To capture these pulses, the team at UCLA uses a novel optical time-dilation processor followed by a conventional electronic digitizer. The time-dilator takes the ultra-fast event and slows it down so it can be caught by the digitizer. Although the processor's input and output are electrical, the actual time manipulation is done in the optical domain.
"Imagine you have a flat rubber band and you draw an arrow on it. The arrow's length reflects the duration of the event. When you stretch the rubber band, the arrow is elongated, meaning that the event now occurs over a longer time -- in other words, the event is slowed down in time," Jalali said. "With our technique, a laser pulse is the rubber band. An optical modulator writes the ultra-fast waveform onto the optical pulse. The composite signal is then slowed down in a dispersive optical device, such as a chain of optical resonators made on a silicon chip. A photo detector then converts everything to the electrical domain and gives a slowed-down copy of the original electrical waveform."
The team at UCLA also has shown that the resulting time-elasticity can be used to perform time compression and time reversal, capabilities that have application in advanced radar systems.
UCLA's approach has other significant ramifications for areas of research such as particle physics, among others. The technique also will allow physicists to capture the smashing of particles, and by analyzing that instant, peer into the very fundamental building blocks of nature on the smallest scale.
RadiaBeam Technologies LLC of Los Angeles already has entered into licensing negotiations with UCLA for the patents that led to the breakthrough. The company plans to commercialize the technology and produce a laboratory tool for high-energy physics research, said Salime Boucher, president of RadiaBeam.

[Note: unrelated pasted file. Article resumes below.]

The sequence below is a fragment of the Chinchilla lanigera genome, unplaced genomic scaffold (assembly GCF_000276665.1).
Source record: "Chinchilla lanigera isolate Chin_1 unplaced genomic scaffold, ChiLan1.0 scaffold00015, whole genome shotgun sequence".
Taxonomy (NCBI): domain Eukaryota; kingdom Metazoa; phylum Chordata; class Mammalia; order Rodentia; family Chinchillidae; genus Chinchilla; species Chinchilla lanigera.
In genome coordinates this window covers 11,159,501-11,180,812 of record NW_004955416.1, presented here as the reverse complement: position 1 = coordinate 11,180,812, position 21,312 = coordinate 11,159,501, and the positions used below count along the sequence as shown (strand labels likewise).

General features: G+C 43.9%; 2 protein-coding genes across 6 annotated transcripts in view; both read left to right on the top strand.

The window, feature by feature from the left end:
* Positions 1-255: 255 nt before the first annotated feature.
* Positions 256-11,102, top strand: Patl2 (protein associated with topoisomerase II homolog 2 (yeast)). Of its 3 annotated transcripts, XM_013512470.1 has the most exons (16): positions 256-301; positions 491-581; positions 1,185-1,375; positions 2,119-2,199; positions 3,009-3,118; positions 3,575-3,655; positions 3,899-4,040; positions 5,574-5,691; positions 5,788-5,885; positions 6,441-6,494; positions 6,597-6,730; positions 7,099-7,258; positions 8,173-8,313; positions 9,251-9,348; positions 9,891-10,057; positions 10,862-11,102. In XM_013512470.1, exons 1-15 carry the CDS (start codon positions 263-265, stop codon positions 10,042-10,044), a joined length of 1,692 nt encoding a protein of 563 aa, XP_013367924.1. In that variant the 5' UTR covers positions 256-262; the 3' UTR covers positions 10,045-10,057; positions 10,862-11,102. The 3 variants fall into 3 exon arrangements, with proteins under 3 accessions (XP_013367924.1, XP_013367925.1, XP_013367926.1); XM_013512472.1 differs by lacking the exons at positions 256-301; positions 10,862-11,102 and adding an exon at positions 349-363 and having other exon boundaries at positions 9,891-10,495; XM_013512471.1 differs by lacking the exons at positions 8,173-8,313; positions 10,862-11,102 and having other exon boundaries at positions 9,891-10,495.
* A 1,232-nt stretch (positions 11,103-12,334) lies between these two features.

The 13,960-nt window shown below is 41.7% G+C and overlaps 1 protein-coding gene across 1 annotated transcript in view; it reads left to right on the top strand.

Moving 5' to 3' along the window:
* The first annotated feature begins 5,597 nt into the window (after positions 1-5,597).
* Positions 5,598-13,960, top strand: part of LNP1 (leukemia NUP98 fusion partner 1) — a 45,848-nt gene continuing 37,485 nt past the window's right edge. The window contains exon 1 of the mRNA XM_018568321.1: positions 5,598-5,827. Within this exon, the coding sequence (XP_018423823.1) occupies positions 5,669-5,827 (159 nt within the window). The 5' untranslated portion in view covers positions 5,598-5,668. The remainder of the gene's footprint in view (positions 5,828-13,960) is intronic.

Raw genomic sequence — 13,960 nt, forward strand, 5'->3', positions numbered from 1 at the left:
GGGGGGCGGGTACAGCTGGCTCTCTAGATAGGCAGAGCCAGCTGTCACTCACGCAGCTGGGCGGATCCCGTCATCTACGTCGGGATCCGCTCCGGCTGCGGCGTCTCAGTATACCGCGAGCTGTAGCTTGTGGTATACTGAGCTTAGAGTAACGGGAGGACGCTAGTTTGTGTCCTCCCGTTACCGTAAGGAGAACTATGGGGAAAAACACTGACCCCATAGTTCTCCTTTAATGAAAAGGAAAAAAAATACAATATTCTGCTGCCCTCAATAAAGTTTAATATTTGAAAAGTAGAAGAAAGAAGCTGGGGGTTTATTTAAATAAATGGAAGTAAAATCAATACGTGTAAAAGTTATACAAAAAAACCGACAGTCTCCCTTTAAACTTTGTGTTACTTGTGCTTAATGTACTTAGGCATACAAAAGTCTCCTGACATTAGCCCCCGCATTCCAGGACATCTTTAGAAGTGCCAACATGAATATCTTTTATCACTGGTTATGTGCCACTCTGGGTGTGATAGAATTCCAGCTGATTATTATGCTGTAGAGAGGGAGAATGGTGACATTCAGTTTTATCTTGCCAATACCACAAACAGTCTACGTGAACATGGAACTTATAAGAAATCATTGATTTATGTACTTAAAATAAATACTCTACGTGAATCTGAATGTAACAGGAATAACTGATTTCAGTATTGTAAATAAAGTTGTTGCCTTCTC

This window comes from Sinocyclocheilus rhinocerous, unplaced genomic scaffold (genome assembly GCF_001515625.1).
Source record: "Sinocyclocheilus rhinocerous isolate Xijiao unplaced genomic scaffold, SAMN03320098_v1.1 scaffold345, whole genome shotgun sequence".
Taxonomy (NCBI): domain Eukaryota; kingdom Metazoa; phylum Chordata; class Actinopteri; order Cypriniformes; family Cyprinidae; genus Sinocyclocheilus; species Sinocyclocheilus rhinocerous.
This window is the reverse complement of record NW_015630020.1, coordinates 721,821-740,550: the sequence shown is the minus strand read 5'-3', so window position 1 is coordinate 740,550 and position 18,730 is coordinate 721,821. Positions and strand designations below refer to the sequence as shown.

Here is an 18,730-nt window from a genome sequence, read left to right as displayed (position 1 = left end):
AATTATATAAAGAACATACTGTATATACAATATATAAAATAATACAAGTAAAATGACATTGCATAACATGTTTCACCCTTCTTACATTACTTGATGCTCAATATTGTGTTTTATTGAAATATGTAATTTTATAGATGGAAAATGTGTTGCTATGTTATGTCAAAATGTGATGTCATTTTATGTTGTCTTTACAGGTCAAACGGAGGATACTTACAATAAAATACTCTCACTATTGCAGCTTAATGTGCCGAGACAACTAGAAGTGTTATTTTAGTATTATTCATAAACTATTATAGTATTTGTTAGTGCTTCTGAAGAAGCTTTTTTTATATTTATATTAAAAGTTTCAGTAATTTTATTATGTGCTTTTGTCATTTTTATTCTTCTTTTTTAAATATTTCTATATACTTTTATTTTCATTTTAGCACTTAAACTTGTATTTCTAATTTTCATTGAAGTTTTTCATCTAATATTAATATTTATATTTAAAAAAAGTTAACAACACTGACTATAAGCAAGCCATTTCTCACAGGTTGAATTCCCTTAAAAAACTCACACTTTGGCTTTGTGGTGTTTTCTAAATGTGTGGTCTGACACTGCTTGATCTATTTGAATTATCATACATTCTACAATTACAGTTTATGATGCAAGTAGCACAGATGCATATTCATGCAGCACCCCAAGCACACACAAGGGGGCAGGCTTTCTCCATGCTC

"We see a market for this breakthrough with research laboratories involved in ultra-fast phenomena and transient events, as well as for future applications by engineering and technology companies in the communication, chemical engineering and life science sectors," Boucher said.
A research prototype already is in development for space applications.
"Direct digitization of signals in the 10 to 100 GHz band and beyond offers incredible opportunities for new applications in communications, spectroscopy and radar," said George C. Valley, senior scientist at the Aerospace Corporation, the company researching the time stretch ADC for potential space applications. "Besides breaking the tera-sample-per-second rate barrier, the results reported by Jalali's group at UCLA beat other photonic analog-to-digital converter technologies by about a factor of 10 in the key figure of merit, bit rate times number of quantization levels."
The digitizer consists of an optical time-dilation processor followed by an electronic digitizer. All the necessary optical components, including pulsed lasers, optical modulators, amplifiers and dispersive elements have already been made using silicon. The recent advances in silicon photonics make it possible to integrate the entire digitizer on a silicon chip, leading to a compact and low-cost solution.
Source: University of California - Los Angeles